I am grateful to the noble Baroness. She is certainly right that some local Healthwatches have got off to more of a flying start than others. I am aware of many that are working closely with their local clinical commissioning groups and indeed with provider trusts. However, others need encouragement and support, and we have created Healthwatch England to provide exactly that kind of support. That is the route for the Healthwatches which find themselves in some uncertainty about their role.
I am very much in sympathy with that thought. However, it is up to the local Healthwatch organisation to organise its funding as it sees fit and in the most cost-effective way possible. I would not want to dictate to them what they should do but, clearly, for a Healthwatch to work effectively, one has to have volunteers who are ready and willing to do the work, which might involve the need to reimburse them for some expenses.
My Lords, we will be responding to the recommendations from the Clwyd/Hart review in the context of our response to the Francis inquiry, so there is a limit to what I can say today. In answer to the noble Lord, I think that the local Healthwatch has an important role to play as patient champion and it is right that individual local Healthwatch organisations have access to information about complaints so that they can spot the themes and trends that emerge from them.
Israel and Palestine
My Lords, we warmly welcome the courageous decision by Prime Minister Netanyahu’s Government to release 26 Palestinian prisoners. We pay tribute to the leadership of Secretary of State Kerry, Prime Minister Netanyahu and, of course, President Abbas for the progress made. We urge both sides to take further measures to build trust and avoid steps that undermine the prospects for peace, including Israel’s recent settlement announcements. Britain stands ready to support efforts to secure a lasting peace.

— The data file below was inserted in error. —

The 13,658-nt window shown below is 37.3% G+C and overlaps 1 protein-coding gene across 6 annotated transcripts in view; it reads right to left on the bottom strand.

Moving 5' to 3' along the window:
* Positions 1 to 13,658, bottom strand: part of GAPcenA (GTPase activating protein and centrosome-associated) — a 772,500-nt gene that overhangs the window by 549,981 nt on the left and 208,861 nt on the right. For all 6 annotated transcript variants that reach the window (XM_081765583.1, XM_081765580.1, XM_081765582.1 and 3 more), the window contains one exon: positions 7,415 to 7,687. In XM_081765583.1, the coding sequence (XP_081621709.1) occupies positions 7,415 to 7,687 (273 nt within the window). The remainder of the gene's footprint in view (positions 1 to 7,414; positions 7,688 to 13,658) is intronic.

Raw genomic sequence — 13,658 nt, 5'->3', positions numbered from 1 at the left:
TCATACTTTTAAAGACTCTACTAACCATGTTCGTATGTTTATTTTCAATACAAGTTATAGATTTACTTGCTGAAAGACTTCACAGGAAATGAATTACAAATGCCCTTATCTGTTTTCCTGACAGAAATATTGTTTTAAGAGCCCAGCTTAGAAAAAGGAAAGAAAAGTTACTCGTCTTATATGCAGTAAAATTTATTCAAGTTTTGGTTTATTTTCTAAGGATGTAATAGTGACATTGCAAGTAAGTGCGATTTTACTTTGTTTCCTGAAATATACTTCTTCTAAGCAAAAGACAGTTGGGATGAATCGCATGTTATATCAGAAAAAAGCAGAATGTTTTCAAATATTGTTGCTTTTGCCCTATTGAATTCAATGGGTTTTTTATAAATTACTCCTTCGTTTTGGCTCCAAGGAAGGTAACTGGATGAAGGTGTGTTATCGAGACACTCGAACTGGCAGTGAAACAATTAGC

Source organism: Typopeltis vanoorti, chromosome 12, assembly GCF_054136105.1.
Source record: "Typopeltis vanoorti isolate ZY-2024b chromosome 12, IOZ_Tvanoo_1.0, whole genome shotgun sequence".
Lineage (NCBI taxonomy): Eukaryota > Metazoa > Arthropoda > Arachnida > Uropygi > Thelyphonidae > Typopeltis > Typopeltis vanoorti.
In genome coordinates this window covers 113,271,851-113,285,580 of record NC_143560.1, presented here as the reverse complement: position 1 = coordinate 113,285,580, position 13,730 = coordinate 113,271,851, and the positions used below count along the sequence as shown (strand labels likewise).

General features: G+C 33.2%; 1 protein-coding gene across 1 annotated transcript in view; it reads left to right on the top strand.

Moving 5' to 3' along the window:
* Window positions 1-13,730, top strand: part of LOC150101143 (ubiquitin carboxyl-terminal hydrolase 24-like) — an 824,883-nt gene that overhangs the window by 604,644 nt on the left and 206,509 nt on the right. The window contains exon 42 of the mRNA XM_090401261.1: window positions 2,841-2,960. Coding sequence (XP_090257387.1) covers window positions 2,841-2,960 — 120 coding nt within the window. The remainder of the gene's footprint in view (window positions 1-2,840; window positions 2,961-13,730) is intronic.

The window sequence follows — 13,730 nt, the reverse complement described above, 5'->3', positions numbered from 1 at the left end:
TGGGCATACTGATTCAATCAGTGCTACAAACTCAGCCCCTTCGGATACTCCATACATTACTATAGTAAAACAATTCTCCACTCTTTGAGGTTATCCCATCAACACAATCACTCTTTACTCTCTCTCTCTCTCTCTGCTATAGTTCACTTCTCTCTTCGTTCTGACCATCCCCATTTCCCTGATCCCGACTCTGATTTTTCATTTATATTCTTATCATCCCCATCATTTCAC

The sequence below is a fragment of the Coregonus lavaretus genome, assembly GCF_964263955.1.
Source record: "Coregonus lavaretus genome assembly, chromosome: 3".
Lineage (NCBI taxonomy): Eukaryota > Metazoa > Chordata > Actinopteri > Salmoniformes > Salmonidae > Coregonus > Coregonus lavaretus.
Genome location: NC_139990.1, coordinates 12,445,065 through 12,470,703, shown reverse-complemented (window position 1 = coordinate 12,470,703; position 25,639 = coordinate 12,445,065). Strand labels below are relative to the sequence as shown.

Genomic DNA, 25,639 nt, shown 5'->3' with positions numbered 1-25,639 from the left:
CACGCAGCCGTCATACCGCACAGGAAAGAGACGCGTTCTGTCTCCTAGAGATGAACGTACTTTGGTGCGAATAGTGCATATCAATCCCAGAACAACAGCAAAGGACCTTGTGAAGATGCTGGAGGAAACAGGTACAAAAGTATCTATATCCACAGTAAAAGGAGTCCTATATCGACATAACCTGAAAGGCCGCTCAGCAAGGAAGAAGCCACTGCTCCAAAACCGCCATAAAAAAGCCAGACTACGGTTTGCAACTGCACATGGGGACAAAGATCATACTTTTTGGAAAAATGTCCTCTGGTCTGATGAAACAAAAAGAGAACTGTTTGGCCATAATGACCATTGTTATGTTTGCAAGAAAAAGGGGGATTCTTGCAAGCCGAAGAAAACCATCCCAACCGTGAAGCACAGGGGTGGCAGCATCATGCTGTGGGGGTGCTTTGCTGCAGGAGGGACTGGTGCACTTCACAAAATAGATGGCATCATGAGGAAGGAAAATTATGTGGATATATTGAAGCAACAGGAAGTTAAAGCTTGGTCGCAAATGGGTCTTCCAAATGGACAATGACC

My Lords, I thank the noble Lord for his reply. Will the Government do whatever is possible to help genuine confidence-building measures and to discourage provocation—for example, by preventing attacks and retaliations, and rhetorical and impossible land claims? Does he agree that a calm climate for the long-delayed final-status negotiations is urgently needed?
As the noble Lord rightly points out, there are unfortunately individuals on all sides of this conflict who seek to derail any attempts at peace. The Government stand with those who are looking to work towards peace between Israel and Palestine, and the UK consistently outlines steps in this regard and raises these issues. Indeed, my right honourable friend Hugh Robertson, the new Minister of State responsible for the region, is currently visiting the region and he will be raising this issue with all sides. Let me once again reiterate that we are calling upon both sides, because the violence we have seen by extremist settlers and the rocket attacks on Gaza are derailing a peace process which really needs to reach a conclusion.
My Lords, perhaps I may say straightaway that the Opposition are, of course, at one with Her Majesty’s Government in welcoming the renewed peace negotiations and remain committed to a comprehensive peace in the Middle East based on a two-state solution and a secure Israel alongside a viable Palestinian state. In that context, will the Minister tell the House what judgment Her Majesty’s Government have come to on the role that the UK might play in the next important few months and what role the quartet might play in that same period?